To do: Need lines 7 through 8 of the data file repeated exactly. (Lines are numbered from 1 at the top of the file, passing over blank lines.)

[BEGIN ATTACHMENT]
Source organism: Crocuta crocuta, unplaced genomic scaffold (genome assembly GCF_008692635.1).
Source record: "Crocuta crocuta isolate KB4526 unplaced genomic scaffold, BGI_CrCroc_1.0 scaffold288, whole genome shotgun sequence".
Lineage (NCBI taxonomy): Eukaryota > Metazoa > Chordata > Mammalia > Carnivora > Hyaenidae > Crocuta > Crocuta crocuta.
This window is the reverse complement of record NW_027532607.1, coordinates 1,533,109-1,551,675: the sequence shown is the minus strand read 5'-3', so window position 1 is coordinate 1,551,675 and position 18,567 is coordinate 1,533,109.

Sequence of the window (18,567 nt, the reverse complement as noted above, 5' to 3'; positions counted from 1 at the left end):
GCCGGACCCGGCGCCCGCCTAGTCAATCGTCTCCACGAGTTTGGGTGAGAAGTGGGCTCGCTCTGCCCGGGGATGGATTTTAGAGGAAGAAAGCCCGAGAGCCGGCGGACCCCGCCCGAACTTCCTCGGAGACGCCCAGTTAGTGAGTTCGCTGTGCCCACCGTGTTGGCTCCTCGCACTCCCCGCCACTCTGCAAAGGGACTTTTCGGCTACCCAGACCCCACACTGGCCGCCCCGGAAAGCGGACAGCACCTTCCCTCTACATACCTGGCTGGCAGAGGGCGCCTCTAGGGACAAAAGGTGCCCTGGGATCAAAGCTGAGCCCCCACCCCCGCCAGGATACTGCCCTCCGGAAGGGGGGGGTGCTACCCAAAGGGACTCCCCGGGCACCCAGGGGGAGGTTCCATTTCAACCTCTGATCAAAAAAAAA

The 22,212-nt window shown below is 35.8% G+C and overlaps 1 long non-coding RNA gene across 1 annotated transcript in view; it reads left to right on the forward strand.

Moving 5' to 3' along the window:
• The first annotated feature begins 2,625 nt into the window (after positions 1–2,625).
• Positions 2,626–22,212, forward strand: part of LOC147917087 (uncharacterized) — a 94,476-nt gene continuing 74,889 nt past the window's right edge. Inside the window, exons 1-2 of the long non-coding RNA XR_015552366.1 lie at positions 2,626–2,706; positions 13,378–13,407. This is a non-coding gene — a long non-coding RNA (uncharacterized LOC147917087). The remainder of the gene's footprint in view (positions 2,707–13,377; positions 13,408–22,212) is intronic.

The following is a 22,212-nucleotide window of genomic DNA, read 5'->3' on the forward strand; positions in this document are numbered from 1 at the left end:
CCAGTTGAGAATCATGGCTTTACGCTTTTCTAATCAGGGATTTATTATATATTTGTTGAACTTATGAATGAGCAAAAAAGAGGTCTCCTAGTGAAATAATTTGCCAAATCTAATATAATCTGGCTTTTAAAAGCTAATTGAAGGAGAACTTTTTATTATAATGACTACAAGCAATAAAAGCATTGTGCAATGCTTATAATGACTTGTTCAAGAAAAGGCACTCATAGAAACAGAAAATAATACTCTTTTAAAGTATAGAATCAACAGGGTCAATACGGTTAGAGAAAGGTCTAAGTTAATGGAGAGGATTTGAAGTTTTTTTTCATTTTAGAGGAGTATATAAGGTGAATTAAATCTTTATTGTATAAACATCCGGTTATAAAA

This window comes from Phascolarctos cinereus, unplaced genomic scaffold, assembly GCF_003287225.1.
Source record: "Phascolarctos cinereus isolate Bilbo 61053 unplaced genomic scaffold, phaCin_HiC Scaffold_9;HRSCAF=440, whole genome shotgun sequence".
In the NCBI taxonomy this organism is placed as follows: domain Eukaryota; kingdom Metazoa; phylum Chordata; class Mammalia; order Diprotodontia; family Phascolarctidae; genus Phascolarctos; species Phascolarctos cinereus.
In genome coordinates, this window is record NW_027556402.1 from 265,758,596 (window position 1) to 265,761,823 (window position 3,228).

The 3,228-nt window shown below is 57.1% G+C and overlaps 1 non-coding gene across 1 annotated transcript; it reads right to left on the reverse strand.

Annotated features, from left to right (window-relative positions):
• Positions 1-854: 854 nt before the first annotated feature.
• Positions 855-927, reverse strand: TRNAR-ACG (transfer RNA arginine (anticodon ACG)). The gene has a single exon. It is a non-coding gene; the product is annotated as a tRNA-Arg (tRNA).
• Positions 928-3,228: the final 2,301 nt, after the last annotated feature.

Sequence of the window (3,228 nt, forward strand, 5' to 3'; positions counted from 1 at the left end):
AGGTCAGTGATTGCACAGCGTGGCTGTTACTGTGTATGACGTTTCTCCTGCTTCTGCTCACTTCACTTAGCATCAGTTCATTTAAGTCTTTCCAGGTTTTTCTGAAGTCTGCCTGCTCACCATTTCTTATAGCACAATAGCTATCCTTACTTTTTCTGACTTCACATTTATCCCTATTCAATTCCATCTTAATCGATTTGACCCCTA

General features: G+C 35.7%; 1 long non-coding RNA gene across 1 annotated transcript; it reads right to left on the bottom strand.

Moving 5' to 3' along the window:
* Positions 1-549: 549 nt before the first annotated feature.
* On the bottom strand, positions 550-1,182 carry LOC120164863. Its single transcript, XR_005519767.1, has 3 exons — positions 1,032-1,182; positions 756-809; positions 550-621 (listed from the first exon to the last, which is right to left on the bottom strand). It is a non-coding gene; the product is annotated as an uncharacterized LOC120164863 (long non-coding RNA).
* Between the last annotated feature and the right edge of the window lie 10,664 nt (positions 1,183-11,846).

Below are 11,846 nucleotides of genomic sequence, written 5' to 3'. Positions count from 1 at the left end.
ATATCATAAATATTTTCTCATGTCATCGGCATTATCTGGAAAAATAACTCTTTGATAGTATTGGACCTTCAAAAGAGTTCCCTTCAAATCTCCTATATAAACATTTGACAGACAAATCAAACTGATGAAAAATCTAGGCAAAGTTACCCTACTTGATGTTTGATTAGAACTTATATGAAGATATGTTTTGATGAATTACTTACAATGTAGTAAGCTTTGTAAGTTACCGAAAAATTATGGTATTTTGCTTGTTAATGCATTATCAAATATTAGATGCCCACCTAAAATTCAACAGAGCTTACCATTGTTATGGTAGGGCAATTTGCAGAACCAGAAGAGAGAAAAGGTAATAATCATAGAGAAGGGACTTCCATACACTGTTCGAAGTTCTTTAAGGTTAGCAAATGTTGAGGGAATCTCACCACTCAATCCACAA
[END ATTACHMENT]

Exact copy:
The 22,212-nt window shown below is 35.8% G+C and overlaps 1 long non-coding RNA gene across 1 annotated transcript in view; it reads left to right on the forward strand.

Moving 5' to 3' along the window: